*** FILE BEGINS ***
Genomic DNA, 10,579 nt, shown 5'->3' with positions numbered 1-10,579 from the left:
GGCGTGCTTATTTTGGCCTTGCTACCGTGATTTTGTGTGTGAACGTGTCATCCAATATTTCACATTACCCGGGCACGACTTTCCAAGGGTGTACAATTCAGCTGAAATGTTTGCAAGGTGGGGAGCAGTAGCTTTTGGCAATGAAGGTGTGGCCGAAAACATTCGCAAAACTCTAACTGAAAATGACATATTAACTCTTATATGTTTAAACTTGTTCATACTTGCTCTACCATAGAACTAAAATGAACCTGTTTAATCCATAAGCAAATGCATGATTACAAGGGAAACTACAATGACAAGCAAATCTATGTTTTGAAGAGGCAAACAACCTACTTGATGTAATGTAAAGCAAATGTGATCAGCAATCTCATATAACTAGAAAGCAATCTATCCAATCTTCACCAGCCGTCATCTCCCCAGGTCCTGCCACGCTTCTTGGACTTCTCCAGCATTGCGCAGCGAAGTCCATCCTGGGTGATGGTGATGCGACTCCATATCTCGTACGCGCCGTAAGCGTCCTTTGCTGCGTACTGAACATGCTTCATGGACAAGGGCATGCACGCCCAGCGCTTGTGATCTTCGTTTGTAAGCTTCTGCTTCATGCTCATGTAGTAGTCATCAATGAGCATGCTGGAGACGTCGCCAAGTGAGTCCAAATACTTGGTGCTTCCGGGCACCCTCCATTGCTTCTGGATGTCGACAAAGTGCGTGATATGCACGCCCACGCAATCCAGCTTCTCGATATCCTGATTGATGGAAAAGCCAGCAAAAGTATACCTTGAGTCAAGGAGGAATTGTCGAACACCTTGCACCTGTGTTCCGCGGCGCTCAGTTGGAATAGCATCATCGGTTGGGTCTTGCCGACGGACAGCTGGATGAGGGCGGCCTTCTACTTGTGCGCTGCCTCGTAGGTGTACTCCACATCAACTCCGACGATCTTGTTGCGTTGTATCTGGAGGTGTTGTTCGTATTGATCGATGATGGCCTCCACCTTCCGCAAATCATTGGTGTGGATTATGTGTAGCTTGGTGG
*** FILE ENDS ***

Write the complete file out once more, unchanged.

Genomic DNA, 10,579 nt, shown 5'->3' with positions numbered 1-10,579 from the left:
GGCGTGCTTATTTTGGCCTTGCTACCGTGATTTTGTGTGTGAACGTGTCATCCAATATTTCACATTACCCGGGCACGACTTTCCAAGGGTGTACAATTCAGCTGAAATGTTTGCAAGGTGGGGAGCAGTAGCTTTTGGCAATGAAGGTGTGGCCGAAAACATTCGCAAAACTCTAACTGAAAATGACATATTAACTCTTATATGTTTAAACTTGTTCATACTTGCTCTACCATAGAACTAAAATGAACCTGTTTAATCCATAAGCAAATGCATGATTACAAGGGAAACTACAATGACAAGCAAATCTATGTTTTGAAGAGGCAAACAACCTACTTGATGTAATGTAAAGCAAATGTGATCAGCAATCTCATATAACTAGAAAGCAATCTATCCAATCTTCACCAGCCGTCATCTCCCCAGGTCCTGCCACGCTTCTTGGACTTCTCCAGCATTGCGCAGCGAAGTCCATCCTGGGTGATGGTGATGCGACTCCATATCTCGTACGCGCCGTAAGCGTCCTTTGCTGCGTACTGAACATGCTTCATGGACAAGGGCATGCACGCCCAGCGCTTGTGATCTTCGTTTGTAAGCTTCTGCTTCATGCTCATGTAGTAGTCATCAATGAGCATGCTGGAGACGTCGCCAAGTGAGTCCAAATACTTGGTGCTTCCGGGCACCCTCCATTGCTTCTGGATGTCGACAAAGTGCGTGATATGCACGCCCACGCAATCCAGCTTCTCGATATCCTGATTGATGGAAAAGCCAGCAAAAGTATACCTTGAGTCAAGGAGGAATTGTCGAACACCTTGCACCTGTGTTCCGCGGCGCTCAGTTGGAATAGCATCATCGGTTGGGTCTTGCCGACGGACAGCTGGATGAGGGCGGCCTTCTACTTGTGCGCTGCCTCGTAGGTGTACTCCACATCAACTCCGACGATCTTGTTGCGTTGTATCTGGAGGTGTTGTTCGTATTGATCGATGATGGCCTCCACCTTCCGCAAATCATTGGTGTGGATTATGTGTAGCTTGGTGG